worse. … I believe that it is crucial to the survival and efficacy of our democratic society that people become much more informed on all of the problems of today. I wouldn’t say that it is important for young people to be opinionated and I wouldn’t pair it with being informed. I would hate to sound preachy, but I have seen the Promised Land and the Holy Grail of honest and frank political discussion; and not just in International Affairs Club. Set and uncompromising opinions only get in the way of political discussion,” he said. Zarei entered the political debate in junior high when his seventh grade Global Studies teacher and former peace corps volunteer Alisa Meggit often brought up political issues for discussion in class the year before the 2008 elections. While Zarei shares similar views with his parents, he says they try to expose him to all sides of an issue, and got him hooked on PBC and NPR. And they have helped personally inspire him to get involved. “Immigration is one [issue that motivated me] in a way because my parents are immigrants and moved here from Iran,” he said. Stephen Bork ’14, also a member of Young Democrats, is interested in political policy because it is so widely reaching – spanning infinite issues and touching students as well as adults. “A lot of times politicians don’t focus on students. We have to remember that by high school age, students are thinking about issues. Student politics provide an outlet for those students,” Bork said. Bork has long been one of “those students.” “One of my earliest memories is asking why Gore lost Florida in 2000. I have always had a sense of the political process,” Bork said. A process that is on its way to Iowa. Where will you be Jan. 3?

The WSS conducted a survey of the student body, see the results below.

1) How would you describe your political views? (1,378 students responded)



t ra





30% Don’t know



4) What has the strongest influence on your political views? (1,479 students responded)

Family Personal Experiences Other Media Religion Friends



(1,391 students responded)






18% More liberal



26% Re p

(1,412 students responded)

3) How have your political views changed during high school?

14% No

Neutral Independent


2) Do you support the same political party as your parents?



More conservative

My views haven’t changed



KRISTEN LINEBACK ’13 FAVORITE ALBUM Abbey Road by the Beatles. I really love the Beatles. It reminds me of my childhood. While all my friends listened to Hillary Duff, I listened to the Beatles. I felt a little isolated, they thought I was a freak. My dad introduced me to them when I was eight and I became obsessed. I listened to them all the time, knew all their songs. I even made my dad buy me Beatles t-shirts and a lunchbox. FAVORITE BOOK I really like J.R.R. Tolkien’s The Hobbit. Tolkien creates a whole other world. I like books that can just put you in another zone. Some people have this kind of feeling with Pokémon or Harry Potter, but I have it with the Lord of the Rings series. FAVORITE MOVIE Slumdog Millionaire has such great music and enthusiasm. The characters have the initiative to get their lives going. [The director] took little kids from slums and featured them in the movie; it’s just really inspirational. When [Slumdog Millionaire] won best picture, I was about to cry. The cast looked like such a family on the stage. Plus, I really like Frieda Pinto. FAVORITE NOTE I love to play a C# on the French horn. No one else likes it. It’s cutting and dramatic; I like the tone quality on it. PHOTOS BY//ZORA HURST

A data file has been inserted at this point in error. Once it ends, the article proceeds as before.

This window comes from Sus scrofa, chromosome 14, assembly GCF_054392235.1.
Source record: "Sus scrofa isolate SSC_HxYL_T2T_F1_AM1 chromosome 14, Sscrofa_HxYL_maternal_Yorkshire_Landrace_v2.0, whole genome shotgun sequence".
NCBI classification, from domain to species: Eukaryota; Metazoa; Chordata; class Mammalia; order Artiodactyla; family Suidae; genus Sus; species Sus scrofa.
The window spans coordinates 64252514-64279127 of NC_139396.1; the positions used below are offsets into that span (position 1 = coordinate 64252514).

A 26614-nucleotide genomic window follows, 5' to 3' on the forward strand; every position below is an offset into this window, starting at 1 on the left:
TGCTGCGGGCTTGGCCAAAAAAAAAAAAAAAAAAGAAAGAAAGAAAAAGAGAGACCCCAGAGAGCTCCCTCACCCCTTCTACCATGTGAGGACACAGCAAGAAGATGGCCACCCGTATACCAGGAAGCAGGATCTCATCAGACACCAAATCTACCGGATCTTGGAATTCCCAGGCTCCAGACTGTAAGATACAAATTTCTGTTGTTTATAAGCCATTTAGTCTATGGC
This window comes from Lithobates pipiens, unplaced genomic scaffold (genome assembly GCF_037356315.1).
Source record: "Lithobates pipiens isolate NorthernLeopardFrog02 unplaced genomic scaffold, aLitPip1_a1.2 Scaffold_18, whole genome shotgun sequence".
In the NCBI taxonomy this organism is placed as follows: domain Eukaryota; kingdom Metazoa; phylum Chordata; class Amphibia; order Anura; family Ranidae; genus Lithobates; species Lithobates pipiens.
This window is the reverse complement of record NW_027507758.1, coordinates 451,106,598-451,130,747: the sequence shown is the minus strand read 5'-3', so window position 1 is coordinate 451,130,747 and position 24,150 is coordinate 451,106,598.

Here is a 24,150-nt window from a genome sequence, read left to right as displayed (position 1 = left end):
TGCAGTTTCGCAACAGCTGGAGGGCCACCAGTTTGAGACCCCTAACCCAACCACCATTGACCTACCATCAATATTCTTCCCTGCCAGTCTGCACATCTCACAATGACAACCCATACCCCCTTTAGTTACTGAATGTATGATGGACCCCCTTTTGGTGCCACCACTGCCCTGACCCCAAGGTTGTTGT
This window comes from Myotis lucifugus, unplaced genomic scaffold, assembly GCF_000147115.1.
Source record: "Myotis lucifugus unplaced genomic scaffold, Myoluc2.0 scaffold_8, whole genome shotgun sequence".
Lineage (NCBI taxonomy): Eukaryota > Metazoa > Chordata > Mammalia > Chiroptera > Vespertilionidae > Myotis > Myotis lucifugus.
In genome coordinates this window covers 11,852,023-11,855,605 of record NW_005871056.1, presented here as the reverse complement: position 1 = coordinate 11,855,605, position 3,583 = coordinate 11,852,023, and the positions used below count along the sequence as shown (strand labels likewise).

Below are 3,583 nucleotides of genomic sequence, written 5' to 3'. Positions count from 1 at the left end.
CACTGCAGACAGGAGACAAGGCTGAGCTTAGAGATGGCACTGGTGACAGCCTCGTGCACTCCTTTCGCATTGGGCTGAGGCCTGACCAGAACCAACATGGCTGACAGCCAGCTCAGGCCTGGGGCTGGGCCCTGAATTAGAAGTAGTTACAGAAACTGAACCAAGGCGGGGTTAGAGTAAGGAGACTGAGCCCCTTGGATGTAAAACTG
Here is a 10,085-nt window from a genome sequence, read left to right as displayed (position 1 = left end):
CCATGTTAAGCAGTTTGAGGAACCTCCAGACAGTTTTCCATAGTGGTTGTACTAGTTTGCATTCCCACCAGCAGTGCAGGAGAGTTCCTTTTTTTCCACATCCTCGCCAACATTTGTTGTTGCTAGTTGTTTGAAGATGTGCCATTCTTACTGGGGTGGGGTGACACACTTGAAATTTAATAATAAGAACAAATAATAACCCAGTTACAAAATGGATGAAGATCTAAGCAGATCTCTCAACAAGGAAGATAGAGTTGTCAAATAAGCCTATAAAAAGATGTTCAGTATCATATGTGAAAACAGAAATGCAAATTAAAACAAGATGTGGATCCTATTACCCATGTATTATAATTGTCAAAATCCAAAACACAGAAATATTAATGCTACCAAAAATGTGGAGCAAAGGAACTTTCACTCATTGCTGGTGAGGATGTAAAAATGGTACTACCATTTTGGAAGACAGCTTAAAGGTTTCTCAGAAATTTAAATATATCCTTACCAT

BEST GIG ATTENDED I went to Madrid for vacation last summer and saw a classical concert there. It was a huge orchestra playing the last movement of Beethoven’s Fifth Symphony. It was absolutely amazing. There was a storm towards the end of the concert and in the distance there was lightning, like a movie. I was like, “Oh my God!” It was awesome. FAVORITE SONG I like to play Franz Liszt’s “Liebestraum” on the piano. The piece is very emotional and romantic. It’s technical to play, but you channel feeling into [the piece] and it calms you. RIGHT NOW I’M LOVING I’m obsessed with “Stereo Hearts” by Gym Class Heroes right now. However, what I like changes every week. This song pumps me up and makes me happy. I just love singing this loud in the car. WISE WORDS Music is very emotional. It’s my thing. It’s what I enjoy doing. Some people have running, reading and writing, but I just love music. I can’t live without it. COMPILED BY// POMBIE SILVERMAN


Log on for more photos and exclusive web coverage .


P.O.S Of the month

1999 Plymouth Neon (Four-door)


At the Works in Progress showchoir concert, at City High, The Good Time Company performs their rendition of “Promises in the Dark.” West’s Varsity and JV show choirs will give complete performances at the Winter Swing Show Dec. 17.

Ready for a Good Time?

body to the same performance level. But everybody’s doing a great job and I think we’re going to be just fine,” Knapp said. For many members, that hard work definitely pays off.


It’s that time of year again. Get your dancing shoes ready, because it’s time for the annual Winter Swing Show feauturing The Good Time Company, West High’s varsity showchoir and Showtime, West’s JV performing comapny. This year, the choirs are putting in overtime, performing two shows in one day instead of the normal single show, giving the show choirs more chances to perform on stage. The shows are seen mainly as opportunities for both show choirs to prepare for the upcoming competition season. Running their entire show in front of an audience and practicing quick costume changes make competition performances run more smoothly. Showtime director Mary Kay Knapp notes that these are not easy elements to add. Both show choirs rehearse once a week to organize an entire show for a full season. It’s especially difficult this year, with a record number of members, including 56 in Showtime. “Just with having that many kids it takes a little bit longer to get every-